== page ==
This fall, the 4A’s hosted our second annual Equity & Inclusion Congress, inviting agency and brand leaders to convene and reflect on the progress we’ve made against commitments to drive change.
As a new focus on systemic racism in the workplace surged in 2020, tangible traction on DE&I initiatives became a top priority in marketing and advertising. This year, the Congress set out to collect and share the latest diversity data and discuss how the industry is sustaining accountability.
As revealed in this year’s data, progress is happening – but slowly. The data showed minor improvements in terms of tenure, ethnicity, race and gender. We saw employees with one to two and two to four years of tenure increase, as well as employees with six to 10 years and 10-plus years of tenure grow by 1.2% and 1.4%, respectively. Black/African American and Hispanic/Latinx populations grew slightly across the industry as well.
But my larger reflections are about how we are more broady making headway on DE&I resources and investments, as well as the intentionality behind these initiatives.
While conversations between diversity, equity, inclusion and belonging (DEIB) professionals and their HR peers were fruitful, it did feel at times like we were speaking in an echo chamber. Unfortunately, attendance was reduced this year, and the lack of executive leadership was notable. That, in my opinion, likely impeded the overall progress made over the past 12 months.
As we all know, DEIB leaders can’t do it alone. We need business leaders to remain focused on making changes and following through on commitments. If they don’t, the authenticity of our industry’s commitments are questionable. Leaders from all roles must join the conversation and understand the multi-layered need to treat DEIB advancement as a top business priority.
It is time to stop promoting the business case for improving DEIB and start prioritizing recruitment and retention among the people who make the work happen.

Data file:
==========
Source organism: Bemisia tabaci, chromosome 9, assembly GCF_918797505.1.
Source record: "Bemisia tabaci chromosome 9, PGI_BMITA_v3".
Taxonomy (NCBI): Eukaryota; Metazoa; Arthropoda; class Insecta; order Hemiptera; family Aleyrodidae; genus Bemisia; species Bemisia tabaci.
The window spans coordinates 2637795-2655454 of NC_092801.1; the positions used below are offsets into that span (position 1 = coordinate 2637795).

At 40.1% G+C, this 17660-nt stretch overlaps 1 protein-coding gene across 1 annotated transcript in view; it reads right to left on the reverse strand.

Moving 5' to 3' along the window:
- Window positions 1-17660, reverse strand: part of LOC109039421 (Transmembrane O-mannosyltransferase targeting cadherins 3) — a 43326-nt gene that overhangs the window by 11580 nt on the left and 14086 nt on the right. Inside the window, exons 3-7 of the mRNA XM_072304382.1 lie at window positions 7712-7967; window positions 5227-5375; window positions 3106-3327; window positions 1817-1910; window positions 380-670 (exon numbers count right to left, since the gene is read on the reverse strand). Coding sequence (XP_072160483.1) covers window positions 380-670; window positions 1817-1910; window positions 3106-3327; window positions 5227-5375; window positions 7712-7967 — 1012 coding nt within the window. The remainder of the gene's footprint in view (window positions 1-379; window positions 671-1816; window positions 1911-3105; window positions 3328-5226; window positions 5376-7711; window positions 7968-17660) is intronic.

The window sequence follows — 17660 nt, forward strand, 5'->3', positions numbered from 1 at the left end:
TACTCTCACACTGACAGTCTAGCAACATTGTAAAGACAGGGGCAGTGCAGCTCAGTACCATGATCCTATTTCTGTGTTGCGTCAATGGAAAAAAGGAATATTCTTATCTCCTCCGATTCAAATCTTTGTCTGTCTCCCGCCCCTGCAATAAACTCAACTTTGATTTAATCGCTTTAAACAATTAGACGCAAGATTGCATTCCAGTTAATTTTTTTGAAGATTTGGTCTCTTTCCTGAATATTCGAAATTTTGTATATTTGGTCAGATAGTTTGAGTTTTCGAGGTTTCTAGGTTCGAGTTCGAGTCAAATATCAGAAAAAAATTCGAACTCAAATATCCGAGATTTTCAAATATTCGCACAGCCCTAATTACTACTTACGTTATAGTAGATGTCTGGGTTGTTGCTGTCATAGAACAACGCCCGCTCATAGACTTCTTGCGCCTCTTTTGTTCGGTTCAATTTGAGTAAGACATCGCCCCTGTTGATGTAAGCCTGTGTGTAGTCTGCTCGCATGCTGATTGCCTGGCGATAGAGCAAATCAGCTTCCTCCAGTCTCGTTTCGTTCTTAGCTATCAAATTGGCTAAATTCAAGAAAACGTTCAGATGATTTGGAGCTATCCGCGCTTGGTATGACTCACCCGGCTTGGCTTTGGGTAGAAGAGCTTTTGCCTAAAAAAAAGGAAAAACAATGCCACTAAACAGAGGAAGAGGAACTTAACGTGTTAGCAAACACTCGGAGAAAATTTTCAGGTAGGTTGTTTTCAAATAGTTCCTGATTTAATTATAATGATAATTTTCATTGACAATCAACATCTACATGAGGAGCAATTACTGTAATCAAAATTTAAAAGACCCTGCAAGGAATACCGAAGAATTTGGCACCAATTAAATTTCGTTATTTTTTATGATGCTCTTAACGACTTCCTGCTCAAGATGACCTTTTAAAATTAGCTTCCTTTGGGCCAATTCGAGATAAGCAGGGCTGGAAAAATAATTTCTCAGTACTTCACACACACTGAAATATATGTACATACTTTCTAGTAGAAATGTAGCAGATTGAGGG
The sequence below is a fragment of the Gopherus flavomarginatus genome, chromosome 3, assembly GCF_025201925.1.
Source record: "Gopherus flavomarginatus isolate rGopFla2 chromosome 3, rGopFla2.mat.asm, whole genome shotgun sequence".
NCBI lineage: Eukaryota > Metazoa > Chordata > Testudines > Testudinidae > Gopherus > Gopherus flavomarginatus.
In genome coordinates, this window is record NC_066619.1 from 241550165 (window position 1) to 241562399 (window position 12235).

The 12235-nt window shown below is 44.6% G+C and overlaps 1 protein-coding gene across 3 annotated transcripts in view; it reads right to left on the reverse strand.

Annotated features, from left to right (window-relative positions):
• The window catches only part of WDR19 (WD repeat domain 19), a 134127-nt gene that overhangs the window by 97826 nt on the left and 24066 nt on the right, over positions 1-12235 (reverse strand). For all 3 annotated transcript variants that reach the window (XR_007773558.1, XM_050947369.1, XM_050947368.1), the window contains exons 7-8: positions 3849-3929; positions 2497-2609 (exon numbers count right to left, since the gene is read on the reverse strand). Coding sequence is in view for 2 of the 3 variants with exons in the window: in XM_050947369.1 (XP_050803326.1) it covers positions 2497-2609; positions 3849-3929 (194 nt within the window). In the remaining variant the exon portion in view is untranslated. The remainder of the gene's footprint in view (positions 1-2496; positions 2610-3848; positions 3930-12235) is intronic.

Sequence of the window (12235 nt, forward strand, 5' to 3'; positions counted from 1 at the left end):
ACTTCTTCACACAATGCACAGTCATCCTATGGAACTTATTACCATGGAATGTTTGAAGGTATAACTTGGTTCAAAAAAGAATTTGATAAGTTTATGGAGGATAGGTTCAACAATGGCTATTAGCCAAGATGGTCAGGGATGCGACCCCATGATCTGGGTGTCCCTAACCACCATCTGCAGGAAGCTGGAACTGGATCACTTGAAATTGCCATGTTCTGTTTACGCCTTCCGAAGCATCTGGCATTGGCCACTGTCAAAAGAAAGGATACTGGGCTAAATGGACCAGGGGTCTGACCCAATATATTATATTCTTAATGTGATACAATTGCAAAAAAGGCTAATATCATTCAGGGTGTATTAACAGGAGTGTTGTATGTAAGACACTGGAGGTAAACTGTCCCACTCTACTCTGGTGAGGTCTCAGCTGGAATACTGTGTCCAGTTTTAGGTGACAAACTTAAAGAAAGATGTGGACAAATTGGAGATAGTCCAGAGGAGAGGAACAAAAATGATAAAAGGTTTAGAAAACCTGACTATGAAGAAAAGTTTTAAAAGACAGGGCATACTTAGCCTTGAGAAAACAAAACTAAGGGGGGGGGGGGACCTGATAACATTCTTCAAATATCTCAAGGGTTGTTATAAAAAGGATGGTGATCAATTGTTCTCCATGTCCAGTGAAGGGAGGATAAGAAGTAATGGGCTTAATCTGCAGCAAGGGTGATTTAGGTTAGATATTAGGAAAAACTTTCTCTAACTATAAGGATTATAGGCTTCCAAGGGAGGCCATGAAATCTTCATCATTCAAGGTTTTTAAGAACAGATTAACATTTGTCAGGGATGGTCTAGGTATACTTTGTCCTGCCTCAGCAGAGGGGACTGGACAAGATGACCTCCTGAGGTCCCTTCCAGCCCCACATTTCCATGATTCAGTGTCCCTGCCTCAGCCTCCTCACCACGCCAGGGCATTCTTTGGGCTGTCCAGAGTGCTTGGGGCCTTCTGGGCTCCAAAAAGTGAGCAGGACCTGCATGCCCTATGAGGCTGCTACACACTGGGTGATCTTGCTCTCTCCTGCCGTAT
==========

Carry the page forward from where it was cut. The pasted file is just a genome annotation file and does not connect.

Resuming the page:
There remains a clear need for collaboration among our teams and across agencies to stop talking about increasing DE&I numbers in the context of ROI. Today’s talent continues to cite DE&I as a top factor when choosing and remaining with an employer. Therefore, disrupting current norms could shore up an agency’s future.
The Great Resignation will not last, but it will leave an indelible mark on the industry and society if we don’t change our retention efforts. We must push beyond superficial solutions like happy hours. An era of Great Retention could be near, with flexibility as the new currency. We need to rebuild solid structural workplaces by disrupting policies that need to change.
As I reflect on 2021 and look to 2022 with mild optimism, I encourage leaders to take these four actions:
1. Don’t ask or expect the person you hired into a DEIB role to do all the work.
2. Be bold in your actions. Feel uncomfortable in yourself and with those around you.
3. Invest, invest, invest. Increase whatever budget you allocated in 2021 to DEIB next year, and increase it again in 2023. DEIB budgets are as important as any investment.
4. Be authentic. Stop making commitments you can’t or have no intention of delivering on.
We must continue to support DE&I leaders in the collective effort to make our industry inclusive for everyone. This responsibility does not fall on their shoulders alone. Invite open discourse with colleagues on how to improve current practices. There is only traction to be gained by just starting.
Simon Fenwick is EVP, talent equity and inclusion at the 4As.